It is strange how they make it hardest for legal immigrants here to immigrate here the the honest way--I heard about the H1-B lottery this year. The Indian outsourcing comapnies have abused the visas to hire workers temporarily here who learn the business and go back to their country--read letters sent by Senator Durbin and Grassley to nine companies asking about H1-B fraud. How do you think they are growing at 30 percent per year? For a while, I was a supporter of the growth in India-but when I read about how their major IT companies are doing H1-B fraud, I was really disappointed. The fact that the H1-B visas are abused and American companies are not being able to hire tech and engineering people they want onshore because the visas are mostly going to foreign outsourcing companies (7/10 visas) and are closed off on the first day and fall to random lottery clearly means that they are not being used for what they were originally intended. Now they want to increase the number, without addressing the abuse by outsourcing companies--. The reality is that in this age of globalization businesses will probably move offshore to cut costs regardless if they are unable to hire who they want here onshore--businesses just want profits anyway. Forget illegal immigration which has always been a mess- even legal immigration has fallen victim to abuse.
    Canada and Australia do not have problems with illegal immigration. Why here? The problem is not the illegal immigrants because it is human nature to go where there is more opportunity but the laws which allow it to happen. If you do not want illegal immigration make sure the laws are obeyed by employers but if you allow people to come in and make profits out of those people by paying them low wages to do jobs no one wants to do-then the result is you have to deal with the problem. One cannot just have the profits and not deal with the problem.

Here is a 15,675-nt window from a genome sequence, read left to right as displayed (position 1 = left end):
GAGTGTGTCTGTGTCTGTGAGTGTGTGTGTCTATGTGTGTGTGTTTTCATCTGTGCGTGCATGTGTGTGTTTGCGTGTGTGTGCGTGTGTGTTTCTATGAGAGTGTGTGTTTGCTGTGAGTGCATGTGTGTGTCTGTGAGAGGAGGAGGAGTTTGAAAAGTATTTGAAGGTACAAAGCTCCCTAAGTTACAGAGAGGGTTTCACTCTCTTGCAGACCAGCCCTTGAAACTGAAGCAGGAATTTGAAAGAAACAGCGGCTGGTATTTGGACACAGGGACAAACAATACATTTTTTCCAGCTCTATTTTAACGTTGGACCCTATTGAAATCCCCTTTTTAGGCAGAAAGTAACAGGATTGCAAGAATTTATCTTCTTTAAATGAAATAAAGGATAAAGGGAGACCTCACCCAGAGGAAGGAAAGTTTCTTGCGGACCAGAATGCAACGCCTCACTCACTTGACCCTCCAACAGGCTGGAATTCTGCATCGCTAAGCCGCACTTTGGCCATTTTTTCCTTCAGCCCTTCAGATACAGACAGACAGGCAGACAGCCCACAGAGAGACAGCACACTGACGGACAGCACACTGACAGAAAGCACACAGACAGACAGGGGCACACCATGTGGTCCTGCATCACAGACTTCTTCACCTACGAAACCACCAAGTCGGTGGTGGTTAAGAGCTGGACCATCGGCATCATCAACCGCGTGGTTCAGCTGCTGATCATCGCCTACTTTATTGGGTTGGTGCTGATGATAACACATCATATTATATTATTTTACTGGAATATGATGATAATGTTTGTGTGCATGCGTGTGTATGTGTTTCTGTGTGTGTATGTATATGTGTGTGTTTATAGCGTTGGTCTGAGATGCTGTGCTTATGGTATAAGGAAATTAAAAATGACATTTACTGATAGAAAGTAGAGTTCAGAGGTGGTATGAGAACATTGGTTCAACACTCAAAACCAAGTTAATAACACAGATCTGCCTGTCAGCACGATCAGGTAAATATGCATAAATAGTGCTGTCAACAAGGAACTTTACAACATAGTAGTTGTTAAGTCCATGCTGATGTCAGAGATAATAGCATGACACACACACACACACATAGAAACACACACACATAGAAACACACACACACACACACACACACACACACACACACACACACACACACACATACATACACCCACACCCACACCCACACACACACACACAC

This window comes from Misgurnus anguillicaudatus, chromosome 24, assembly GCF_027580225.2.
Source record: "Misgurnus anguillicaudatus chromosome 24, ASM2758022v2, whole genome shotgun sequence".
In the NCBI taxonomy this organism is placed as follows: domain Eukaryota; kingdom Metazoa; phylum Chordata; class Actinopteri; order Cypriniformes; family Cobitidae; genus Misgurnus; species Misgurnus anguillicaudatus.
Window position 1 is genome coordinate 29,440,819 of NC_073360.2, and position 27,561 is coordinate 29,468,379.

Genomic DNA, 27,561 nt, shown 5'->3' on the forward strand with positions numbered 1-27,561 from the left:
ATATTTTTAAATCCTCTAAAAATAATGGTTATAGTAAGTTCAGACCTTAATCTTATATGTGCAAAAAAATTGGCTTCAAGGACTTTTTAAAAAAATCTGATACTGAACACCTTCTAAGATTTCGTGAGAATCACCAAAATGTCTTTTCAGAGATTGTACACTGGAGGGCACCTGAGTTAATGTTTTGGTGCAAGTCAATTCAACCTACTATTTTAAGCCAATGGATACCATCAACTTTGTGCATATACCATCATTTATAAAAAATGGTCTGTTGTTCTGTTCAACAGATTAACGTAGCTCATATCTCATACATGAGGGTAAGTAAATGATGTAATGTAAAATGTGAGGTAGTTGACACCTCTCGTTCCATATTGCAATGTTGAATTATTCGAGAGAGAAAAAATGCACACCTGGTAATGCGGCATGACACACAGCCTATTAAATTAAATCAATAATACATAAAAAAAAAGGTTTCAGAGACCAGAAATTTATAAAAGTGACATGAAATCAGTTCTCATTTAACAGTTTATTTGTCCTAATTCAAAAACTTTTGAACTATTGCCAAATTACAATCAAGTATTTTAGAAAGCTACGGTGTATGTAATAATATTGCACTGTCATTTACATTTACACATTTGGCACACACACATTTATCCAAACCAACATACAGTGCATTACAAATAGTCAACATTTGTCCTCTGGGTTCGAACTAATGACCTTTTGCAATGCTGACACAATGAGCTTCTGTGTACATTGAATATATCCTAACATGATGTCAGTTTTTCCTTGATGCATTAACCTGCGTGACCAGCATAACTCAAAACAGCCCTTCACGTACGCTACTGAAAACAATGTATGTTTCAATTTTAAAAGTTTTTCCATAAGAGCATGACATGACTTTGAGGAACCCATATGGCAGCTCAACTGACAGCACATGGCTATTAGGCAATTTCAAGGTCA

Last edited by a moderator: May 19, 2007
  8. May 19, 2007 #7
    Time to Bring the God Argument to Illegal Immigration

    The Bush elite and Democrat spin machines are trying to coin illegal immigration into something other than it is, an outright philosophical and Constitutional "lie" on its face, followed by layers of knowingly incorrect facts. In consideration, I believe it is time to bring the "God argument" into the debate. This reference was pivotol in the discussions that led to abolishing slavery, and later establishing the Civil Rights Act of the 1960s.

    The God argument specifies truthfulness, yet compassion. Discipline and the adherence to rules, yet it encourages opportunity and freedom. The foregoing are widely intertwined into the realities of illegal immigration. But, the most central point to a U.S. solution should be in WHY are they entering the U.S. illegally?

    Are they entering fleeing for their lives? The facts say "no." Do they feel economically oppressed in their homeland? The reports say "yes." If so, WHO is economically oppressing them? The facts suggest it is their own homeland government and business, and even themselves through their own decisions. Are they honest and God-fearing? The facts are contentious - high levels of deception in identification, work, money, and receiving U.S. benefits suggest they are "not" honest. As much as is reported on this widespread deception - they find broad political support from the Catholic Church, that is unfounded in the Catholic Bible!